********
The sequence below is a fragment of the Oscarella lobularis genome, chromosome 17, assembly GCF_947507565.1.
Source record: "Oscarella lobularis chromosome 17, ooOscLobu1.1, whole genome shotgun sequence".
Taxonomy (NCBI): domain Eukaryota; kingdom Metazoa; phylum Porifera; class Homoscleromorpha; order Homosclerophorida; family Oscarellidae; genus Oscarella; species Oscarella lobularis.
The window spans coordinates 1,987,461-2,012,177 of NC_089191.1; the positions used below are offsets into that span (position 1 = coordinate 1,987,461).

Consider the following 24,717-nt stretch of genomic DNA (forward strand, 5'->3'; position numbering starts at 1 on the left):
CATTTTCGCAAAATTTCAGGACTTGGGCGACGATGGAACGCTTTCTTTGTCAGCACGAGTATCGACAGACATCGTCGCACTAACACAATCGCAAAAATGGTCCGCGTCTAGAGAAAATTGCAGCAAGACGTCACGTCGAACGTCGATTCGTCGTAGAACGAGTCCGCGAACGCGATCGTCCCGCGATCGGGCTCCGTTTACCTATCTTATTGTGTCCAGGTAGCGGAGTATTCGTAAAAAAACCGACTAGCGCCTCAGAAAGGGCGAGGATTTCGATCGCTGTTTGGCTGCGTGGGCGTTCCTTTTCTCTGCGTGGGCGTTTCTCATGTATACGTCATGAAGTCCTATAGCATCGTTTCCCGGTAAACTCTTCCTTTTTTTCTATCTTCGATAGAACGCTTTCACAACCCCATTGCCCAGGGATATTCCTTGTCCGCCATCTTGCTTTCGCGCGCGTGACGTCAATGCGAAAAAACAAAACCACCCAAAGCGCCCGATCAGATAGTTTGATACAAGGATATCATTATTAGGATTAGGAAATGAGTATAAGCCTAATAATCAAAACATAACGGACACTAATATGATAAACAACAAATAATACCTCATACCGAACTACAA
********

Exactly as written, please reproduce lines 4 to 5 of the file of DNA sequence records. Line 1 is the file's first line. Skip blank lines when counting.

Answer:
The window spans coordinates 1,987,461-2,012,177 of NC_089191.1; the positions used below are offsets into that span (position 1 = coordinate 1,987,461).

Consider the following 24,717-nt stretch of genomic DNA (forward strand, 5'->3'; position numbering starts at 1 on the left):